Before you spend months or years bringing your idea to fruition – make certain your idea is actually solving a problem for your community. To do this you need to talk to community leaders about the “problem”. This will be time well spent given that they will certainly know and understand what the community needs not only for today, but for the future. If they agree with you and feel your idea is a much needed community resource, then you have made your first or another connection which can only help you move your idea forward.

3.  Keep it Visual and Keep Their Attention!

business-planA great way to simplify your business plan, both for yourself and your investors, is to make it more visual. Swap out long paragraphs for a graph or chart. People tend to get hung up on long, drawn out explanations, when a simple comparison table will do.

4.  Be Flexible.

Business plans are a very important starting point and are meant to be followed; but don’t become unhinged  when things don’t go as planned. People tend to get so hung up on what has been put on paper that they lose sight of what reality is telling them. I like to tell clients that a business plan is a living, breathing document – it will change.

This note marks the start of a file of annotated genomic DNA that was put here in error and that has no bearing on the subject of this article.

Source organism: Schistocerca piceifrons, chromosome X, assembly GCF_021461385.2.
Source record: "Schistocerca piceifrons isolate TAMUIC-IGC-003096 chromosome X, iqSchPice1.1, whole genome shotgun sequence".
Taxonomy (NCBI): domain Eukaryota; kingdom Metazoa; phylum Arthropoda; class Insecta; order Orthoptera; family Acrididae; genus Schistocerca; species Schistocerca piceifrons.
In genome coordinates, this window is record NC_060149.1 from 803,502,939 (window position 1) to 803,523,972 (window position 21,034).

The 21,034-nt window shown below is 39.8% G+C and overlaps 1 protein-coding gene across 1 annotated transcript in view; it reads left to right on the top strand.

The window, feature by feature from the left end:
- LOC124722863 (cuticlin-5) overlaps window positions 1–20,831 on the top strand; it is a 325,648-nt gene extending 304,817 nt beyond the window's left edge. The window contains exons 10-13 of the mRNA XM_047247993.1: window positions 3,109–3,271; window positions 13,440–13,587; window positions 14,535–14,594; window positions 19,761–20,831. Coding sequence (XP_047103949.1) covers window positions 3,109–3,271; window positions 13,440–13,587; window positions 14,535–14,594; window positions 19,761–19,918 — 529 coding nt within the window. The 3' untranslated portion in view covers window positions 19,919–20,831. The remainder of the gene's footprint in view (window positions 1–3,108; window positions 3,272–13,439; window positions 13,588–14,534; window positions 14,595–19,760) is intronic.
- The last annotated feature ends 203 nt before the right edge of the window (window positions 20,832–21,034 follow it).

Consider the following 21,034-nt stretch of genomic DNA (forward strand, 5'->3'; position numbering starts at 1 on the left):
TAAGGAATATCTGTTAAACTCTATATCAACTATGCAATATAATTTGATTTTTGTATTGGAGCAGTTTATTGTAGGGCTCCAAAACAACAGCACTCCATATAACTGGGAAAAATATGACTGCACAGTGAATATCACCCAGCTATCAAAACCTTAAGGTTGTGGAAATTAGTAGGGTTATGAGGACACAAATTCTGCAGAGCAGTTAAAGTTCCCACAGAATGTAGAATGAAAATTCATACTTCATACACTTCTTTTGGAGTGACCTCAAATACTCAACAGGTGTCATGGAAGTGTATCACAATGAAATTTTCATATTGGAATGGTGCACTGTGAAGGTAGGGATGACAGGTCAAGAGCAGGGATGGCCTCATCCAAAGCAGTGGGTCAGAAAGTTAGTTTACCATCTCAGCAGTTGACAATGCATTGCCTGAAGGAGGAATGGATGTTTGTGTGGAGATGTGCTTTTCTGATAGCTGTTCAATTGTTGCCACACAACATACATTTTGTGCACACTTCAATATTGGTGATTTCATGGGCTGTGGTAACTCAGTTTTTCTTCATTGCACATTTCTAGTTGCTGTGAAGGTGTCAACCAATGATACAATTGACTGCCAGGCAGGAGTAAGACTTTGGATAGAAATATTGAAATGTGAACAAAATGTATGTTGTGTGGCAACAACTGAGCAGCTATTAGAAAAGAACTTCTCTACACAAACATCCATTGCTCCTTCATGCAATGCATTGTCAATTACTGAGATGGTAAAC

5.  Stay Realistic and Conservative.

Dream big, but keep those feet firmly planted in reality. It’s great to have a “stretch” goal for your financial future, but don’t publish it. Put your conservative financial strategy in the business plan – if you under predict and over perform everyone will be delighted.

6.  Are Those Presenting the Plan Involved in Its Writing?

business-2-e1408638106457While you need an expert lead writer in business plan development, don’t take a backseat – instead, host planning meetings with those who will be pitching the plan to funders. Give those planning meeting outcomes to the writer. Your writer will then expertly turn your phrases into a document capable of drawing people in.

7.  Keep the Basics, Sprinkle with Your Unique Flavor.

You will find a variety of business plan formats. Use a format which makes the most sense to you and takes into consideration what questions you need to answer for potential investors. Regardless of your chosen format, you should include these basic topics: Executive Summary, Organization Description, Products and Services, Market Analysis, Management/Key Employee, Governing Structure, Financial Strategy, and Plan Implementation.

Ms. Wagner has worked in the nonprofit sector for over 25 years. She is an expert in finding and securing funding for start-up organizations. You may visit her website and contact her at http:\\www.wagnerfundraising.com.